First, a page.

Appleton's Cyclopedia of American Biography, edited by James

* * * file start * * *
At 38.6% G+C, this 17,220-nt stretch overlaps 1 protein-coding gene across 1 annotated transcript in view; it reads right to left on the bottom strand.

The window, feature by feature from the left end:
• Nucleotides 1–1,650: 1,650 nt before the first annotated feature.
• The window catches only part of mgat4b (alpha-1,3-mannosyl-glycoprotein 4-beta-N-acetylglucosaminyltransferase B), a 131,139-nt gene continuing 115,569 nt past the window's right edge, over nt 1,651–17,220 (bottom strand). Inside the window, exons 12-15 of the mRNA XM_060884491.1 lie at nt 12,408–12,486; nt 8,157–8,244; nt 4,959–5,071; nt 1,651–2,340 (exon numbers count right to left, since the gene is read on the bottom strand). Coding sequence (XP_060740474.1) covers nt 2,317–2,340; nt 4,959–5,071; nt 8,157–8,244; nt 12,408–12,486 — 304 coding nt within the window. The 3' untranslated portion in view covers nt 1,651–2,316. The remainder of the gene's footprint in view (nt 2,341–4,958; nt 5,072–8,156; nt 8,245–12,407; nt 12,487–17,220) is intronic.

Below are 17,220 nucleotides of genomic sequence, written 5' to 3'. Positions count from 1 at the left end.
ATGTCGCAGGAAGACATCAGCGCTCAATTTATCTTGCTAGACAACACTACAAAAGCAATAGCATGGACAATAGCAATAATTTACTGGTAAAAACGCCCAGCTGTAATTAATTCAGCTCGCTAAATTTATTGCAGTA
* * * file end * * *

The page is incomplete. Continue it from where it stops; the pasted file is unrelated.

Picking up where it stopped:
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CAMPBELL, John Poage, clergyman, born in Augusta County, Virginia, in 1767; died near Chillicothe, Ohio, 4 November, 1814. He removed to Kentucky with his father in 1781. After receiving a good education, he became, when nineteen years old, preceptor of an academy at Williamsburg, No C. Here he adopted atheistic views, but was converted by reading Jenyns's "Treatise on the Internal Evidence of Christianity," and, giving up the study of medicine, in which he had engaged, resolved to become a clergyman. He was graduated at Hampden-Sidney in 1790, was licensed to preach in May, 1792, and settled in Kentucky in 1795, preaching in various places. In 1811 he was chaplain to the legislature. As his salary was insufficient for the support of his family, he was obliged to practice medicine. His death resulted from exposure while he was preaching. Dr. Campbell was a graceful preacher and an accomplished scholar. He published "The Passenger" (1804); "Strictures on Stone's Letters on the Atonement" (1805); "Vin-dex" (1806); "Letters to the Rev. Mr. Craighead" (1810); "The Pelagian Detected" (1811); "An Answer to Jones" (1812); and many sermons. He left a manuscript history of the western country.
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